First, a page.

We initially watched Tomboy accompanied by the first ten chapters of Woolf’s novel. And this is where I worried I failed the class. On the surface, the two texts are of very different forms — not just the literary and cinematic, of course, but in the very ways they move. Woolf’s work is explicitly about the experiences of perception, and it demonstrates processes of thinking, particularly in the wavering ambivalences of her characters. Tomboy has a more “realist” style, or at least its poetics are subtler than in Woolf’s work, and it is centered on one character in particular rather than a myriad of points of view. Our first discussion therefore stumbled as we sought connections between the two works. I even pointed to a seemingly literal relationship between them (not my usual tactic), reading aloud a passage from To the Lighthouse and showing a sequence that bears narrative similarities to it.
In the sequence, Laure and her father are playing the “Happy Families” card game, in which they ask one another for particular cards in order to make a family set. So much happens in this quotidian, but intimate, moment! To complete a set, Laure’s father first asks for a son, which Laure does not have. For her turn, Laure asks for a daughter, which her father gives up. The two continue their play, pausing for a sip of beer, until Laure rests her head on a pillow, sucking her thumb, while her father reassures her. In the first part of the sequence, the two appear together in a medium shot, a long shot, and then a medium close-up together. As they sit in the frame together, we see these characters as they do not see themselves. Rather than trade places with each as would happen in a shot-reverse-shot sequence, here we sit with them, beside them. The framing of them in space — and the fact that we view them in the same space — produces a sense of intimacy, even a sense of “immensity,” as Bachelard might call it. Existing with them in the duration of “real time” (that is, this time is not shaped or condensed), we are privy to the father’s gentleness towards his daughter, the light caress of her shoulders, his fingers combing through her hair. This intimacy is matched in the next scene, in which he holds Laure, her legs wounding around him. And then we see a close-up as Laure’s father swings back and forth, her head resting against his. Here the camera remains very still, allowing the figures themselves to recede and return with each turn, in and out of our vision, in and out of the shadow cast by the other.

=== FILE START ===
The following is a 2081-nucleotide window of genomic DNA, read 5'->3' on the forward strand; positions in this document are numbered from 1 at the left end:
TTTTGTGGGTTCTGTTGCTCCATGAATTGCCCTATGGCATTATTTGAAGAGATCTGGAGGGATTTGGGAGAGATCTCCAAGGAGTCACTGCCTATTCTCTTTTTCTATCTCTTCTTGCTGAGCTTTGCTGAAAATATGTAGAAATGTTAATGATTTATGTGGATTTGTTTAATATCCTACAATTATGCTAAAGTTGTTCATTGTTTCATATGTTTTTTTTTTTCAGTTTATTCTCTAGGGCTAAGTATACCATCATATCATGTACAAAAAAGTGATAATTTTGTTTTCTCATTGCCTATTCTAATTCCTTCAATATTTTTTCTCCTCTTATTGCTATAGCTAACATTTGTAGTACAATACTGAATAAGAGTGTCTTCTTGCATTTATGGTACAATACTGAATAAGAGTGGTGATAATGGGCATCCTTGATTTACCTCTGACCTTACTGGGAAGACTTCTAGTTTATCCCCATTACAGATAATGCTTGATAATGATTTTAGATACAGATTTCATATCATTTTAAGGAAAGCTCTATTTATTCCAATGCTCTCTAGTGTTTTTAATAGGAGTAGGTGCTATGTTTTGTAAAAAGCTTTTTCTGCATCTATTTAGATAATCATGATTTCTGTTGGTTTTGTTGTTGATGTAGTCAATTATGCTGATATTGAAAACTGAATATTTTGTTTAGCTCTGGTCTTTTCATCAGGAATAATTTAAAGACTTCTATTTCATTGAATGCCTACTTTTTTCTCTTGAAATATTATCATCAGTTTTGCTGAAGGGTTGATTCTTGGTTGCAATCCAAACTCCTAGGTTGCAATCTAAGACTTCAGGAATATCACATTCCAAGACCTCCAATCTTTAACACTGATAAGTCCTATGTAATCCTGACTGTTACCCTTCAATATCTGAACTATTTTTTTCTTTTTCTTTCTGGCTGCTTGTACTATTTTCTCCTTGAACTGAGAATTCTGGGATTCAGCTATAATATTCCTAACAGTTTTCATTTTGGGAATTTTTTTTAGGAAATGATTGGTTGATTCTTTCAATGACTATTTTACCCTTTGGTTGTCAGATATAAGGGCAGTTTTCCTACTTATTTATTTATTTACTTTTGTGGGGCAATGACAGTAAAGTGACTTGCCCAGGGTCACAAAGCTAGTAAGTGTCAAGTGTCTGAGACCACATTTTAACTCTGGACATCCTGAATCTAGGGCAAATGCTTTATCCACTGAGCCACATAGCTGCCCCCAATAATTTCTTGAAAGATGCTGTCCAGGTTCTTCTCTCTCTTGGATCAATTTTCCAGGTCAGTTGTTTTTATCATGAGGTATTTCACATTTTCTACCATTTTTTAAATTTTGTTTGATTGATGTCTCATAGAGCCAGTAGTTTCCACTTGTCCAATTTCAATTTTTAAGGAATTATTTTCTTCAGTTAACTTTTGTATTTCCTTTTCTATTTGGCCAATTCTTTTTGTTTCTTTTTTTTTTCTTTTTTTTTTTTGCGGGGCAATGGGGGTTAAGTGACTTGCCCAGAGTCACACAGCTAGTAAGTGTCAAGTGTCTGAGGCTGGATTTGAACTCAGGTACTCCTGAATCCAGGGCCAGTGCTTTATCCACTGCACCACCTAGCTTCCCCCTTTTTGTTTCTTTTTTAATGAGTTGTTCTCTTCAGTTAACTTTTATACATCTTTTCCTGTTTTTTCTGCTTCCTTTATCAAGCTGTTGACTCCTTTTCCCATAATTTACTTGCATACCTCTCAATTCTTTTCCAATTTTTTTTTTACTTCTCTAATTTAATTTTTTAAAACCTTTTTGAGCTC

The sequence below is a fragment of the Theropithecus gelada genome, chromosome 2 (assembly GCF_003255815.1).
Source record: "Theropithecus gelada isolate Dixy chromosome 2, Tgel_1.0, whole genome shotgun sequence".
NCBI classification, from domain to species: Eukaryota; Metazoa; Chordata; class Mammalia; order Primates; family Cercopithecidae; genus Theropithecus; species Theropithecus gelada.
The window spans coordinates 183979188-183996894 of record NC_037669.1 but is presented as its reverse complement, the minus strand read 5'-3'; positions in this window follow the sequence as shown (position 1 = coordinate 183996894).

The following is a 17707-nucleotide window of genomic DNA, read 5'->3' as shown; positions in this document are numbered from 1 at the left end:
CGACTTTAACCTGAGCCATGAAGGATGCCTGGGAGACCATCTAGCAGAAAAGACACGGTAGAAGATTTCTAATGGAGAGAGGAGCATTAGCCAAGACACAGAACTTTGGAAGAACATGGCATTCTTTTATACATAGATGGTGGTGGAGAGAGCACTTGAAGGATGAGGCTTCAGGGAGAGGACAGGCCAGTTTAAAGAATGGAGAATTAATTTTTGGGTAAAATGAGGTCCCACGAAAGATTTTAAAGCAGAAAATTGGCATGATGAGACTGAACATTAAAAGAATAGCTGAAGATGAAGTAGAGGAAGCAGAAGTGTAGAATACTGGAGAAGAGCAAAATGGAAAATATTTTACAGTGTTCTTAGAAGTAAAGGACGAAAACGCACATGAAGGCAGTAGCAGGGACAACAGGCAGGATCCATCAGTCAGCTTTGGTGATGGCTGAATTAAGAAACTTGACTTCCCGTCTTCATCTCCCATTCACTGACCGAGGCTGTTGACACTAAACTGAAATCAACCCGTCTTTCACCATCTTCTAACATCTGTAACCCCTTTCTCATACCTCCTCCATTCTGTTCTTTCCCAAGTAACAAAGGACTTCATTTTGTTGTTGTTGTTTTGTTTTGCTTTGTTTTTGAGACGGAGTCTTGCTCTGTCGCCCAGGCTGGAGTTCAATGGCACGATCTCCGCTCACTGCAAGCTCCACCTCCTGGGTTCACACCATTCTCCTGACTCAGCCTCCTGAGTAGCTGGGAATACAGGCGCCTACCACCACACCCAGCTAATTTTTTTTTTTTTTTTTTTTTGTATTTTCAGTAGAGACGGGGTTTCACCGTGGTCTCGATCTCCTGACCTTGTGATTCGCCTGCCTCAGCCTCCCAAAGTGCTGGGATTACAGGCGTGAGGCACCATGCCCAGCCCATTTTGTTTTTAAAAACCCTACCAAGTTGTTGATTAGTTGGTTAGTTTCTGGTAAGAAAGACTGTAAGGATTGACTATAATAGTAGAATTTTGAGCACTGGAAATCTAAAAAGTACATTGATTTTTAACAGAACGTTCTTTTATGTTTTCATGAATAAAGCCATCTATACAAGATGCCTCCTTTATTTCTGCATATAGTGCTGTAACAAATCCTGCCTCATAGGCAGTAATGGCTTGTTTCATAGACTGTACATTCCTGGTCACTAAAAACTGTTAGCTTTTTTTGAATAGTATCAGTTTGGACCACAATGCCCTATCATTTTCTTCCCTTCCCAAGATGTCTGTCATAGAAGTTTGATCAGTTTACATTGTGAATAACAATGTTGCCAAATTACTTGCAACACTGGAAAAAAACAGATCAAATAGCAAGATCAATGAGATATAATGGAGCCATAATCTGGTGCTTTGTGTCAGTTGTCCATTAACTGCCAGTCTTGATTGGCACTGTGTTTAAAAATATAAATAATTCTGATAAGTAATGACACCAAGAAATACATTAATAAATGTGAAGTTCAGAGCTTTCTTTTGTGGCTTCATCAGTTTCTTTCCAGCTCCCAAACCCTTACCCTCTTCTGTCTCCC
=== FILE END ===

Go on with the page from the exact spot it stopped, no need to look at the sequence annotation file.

The reading that I matched with the sequence was from Lily Briscoe’s point of view: she wonders what “knowledge” Mrs. Ramsay contains inside her and whether it can somehow be communicated, transferred. I read the passage aloud: